After getting set up in my hotel room, I took a nice stroll down to the Baltimore Conference Center. It's funny how much closer it seems when you aren't handling eleventy zillion bags. I took my sweet time and some pictures.
Once I arrived at the conference center I met up with my group to tour Little Italy and we hopped on a bus. After aimlessly driving in circles through Little Italy, our tour guide flagged us down and showed our driver where to park. And with that, our adventure began!
Our tour began on a bocce court, which is apparently hugely popular. From there we walked through Little Italy as Dave, our tour guide, told us a little about the history of the area. Our first stop was Chiapparellis for soup, bread, and an antipasto platter.
This was easily my favorite stop of the tour. The antipasto platter was outstanding, even including some whole capers. Turns out they are structured similarly to okra, with the little pods I usually think of as capers being the immature buds. The mozzarella was ridiculously fresh and soft.
We talked over the meal and I chatted with another mechanical engineer. She was more on the industrial process side of things so it was interesting to hear her career trajectory--and see pictures of her gorgeous phoenix tattoo.
As things wound down we headed back outside and down the block to Ciao Bella.
Poor Dave was trying to give us a wonderful spiel on the old row houses, but the weather had turned suddenly cold and gusty and suddenly everyone just wanted inside. He took it in stride, cut his speech short, and ushered us into the warmth.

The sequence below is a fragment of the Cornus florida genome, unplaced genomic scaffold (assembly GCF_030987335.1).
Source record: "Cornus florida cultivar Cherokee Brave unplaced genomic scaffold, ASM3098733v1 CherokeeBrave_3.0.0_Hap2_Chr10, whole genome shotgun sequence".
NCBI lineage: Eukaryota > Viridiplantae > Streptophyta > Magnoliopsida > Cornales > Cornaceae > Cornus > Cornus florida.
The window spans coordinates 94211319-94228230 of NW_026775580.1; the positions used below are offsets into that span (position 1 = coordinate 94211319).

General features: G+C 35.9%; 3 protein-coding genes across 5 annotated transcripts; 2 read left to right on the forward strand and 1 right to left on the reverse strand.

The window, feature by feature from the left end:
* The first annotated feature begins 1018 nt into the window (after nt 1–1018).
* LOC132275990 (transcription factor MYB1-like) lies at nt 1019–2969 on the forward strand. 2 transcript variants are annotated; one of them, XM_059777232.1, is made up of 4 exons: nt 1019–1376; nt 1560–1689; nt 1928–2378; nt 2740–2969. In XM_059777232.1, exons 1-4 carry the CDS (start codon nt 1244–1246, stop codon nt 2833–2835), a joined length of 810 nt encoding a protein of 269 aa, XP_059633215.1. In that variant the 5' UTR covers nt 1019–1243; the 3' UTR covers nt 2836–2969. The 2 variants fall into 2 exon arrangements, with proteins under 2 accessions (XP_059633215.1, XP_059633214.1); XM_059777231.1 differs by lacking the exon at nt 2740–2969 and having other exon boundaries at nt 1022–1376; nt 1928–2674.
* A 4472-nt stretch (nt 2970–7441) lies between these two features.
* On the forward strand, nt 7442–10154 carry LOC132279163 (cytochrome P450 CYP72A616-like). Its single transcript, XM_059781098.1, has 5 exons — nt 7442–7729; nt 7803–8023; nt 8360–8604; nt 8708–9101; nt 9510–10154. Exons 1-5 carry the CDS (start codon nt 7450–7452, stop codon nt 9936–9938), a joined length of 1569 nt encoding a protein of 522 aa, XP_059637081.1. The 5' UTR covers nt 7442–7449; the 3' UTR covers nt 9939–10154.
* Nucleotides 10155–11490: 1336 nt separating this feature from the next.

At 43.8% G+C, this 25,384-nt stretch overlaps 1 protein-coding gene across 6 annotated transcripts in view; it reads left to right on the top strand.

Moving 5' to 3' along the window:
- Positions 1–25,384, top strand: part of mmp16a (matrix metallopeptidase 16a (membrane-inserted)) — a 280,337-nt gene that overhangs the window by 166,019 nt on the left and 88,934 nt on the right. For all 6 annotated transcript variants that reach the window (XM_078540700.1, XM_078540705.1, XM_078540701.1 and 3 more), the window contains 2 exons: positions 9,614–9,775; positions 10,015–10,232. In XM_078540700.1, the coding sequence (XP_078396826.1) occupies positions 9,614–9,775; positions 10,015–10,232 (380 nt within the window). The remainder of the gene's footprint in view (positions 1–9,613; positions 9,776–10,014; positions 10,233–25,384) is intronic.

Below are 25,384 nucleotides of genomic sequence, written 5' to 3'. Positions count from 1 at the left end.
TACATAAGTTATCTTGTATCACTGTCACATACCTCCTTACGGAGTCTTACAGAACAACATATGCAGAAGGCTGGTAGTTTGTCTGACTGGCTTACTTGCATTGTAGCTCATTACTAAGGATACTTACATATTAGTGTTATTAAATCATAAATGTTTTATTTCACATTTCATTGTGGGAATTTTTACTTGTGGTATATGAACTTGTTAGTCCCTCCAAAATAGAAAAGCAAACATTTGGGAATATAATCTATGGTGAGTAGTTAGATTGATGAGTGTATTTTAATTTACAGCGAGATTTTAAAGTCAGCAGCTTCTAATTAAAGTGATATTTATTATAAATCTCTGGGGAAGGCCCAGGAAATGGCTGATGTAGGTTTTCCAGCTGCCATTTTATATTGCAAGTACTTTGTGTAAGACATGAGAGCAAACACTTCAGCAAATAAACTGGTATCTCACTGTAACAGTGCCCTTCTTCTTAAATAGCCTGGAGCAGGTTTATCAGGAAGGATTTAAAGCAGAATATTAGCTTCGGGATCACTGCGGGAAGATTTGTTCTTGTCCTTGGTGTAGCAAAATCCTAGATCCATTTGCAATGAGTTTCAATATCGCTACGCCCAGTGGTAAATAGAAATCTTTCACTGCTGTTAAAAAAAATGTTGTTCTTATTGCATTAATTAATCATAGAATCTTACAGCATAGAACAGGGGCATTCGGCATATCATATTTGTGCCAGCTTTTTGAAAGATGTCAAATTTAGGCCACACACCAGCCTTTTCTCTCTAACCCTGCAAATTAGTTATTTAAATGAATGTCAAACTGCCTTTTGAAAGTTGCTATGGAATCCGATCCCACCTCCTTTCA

Ciao Bella was home of our main course--eggplant parmesan and meatballs on garlic bread. The eggplant parmesan was unusual in that instead of a breaded exterior, it had an egg based coating. I am not a fan of eggplant, but I tried a couple of bites. It was better than most eggplant, but still not something I wanted to eat a lot of. Everyone else seemed to enjoy it though. I did like the meatballs, but I felt like they could have had more oomph.
The highlight of this stop was the chef coming out to speak with us. He was warm and engaging, self taught and clearly in love with cooking. We were seated at small round tables and my table mates included a woman from Taiwan, still jet lagged from the flight, a bubbly college student spilling over with enthusiasm, and an engineer from Texas.
After our first main course, we walked a few blocks to Piedigrotta.
Let's just pretend that walk actually burned some calories because once we arrived we found ourselves served heaping plates of pasta. The dish was fantastic. The pasta was clearly fresh and the sauce was very light, more oil than tomatoes. Mixed in with the noodles was lean ground beef, carrots, tomatoes, onions, and green peppers. Each serving was sprinkled with ground parmesean. For those with even an ounce of room left (people were stacking up the to go boxes at this point), dessert was a fabulously light, sponge cake based tiramasu. This is especially notable as the owner of Piedigrotta claims to have invented the dessert. It was, as one of my table mates said, certainly good enough to be original.
In addition to the restaurant, and perhaps more notably, Piedigrotta is a bakery. Many of my fellow foodies left with boxes of cookies. I looked longingly at their boxes of still soft biscotti, but left empty handed, knowing there would be plenty of food on the trip (including an ice cream social that night) and I did not need to add a dozen biscotti to my count.
We wrapped up the tour with a brief walk back to our bus. The cold was no longer as biting, so Dave was able to share a bit more information with us. Then it was back on the bus, to the convention center, and to the hotel for a brief pause before heading back out again.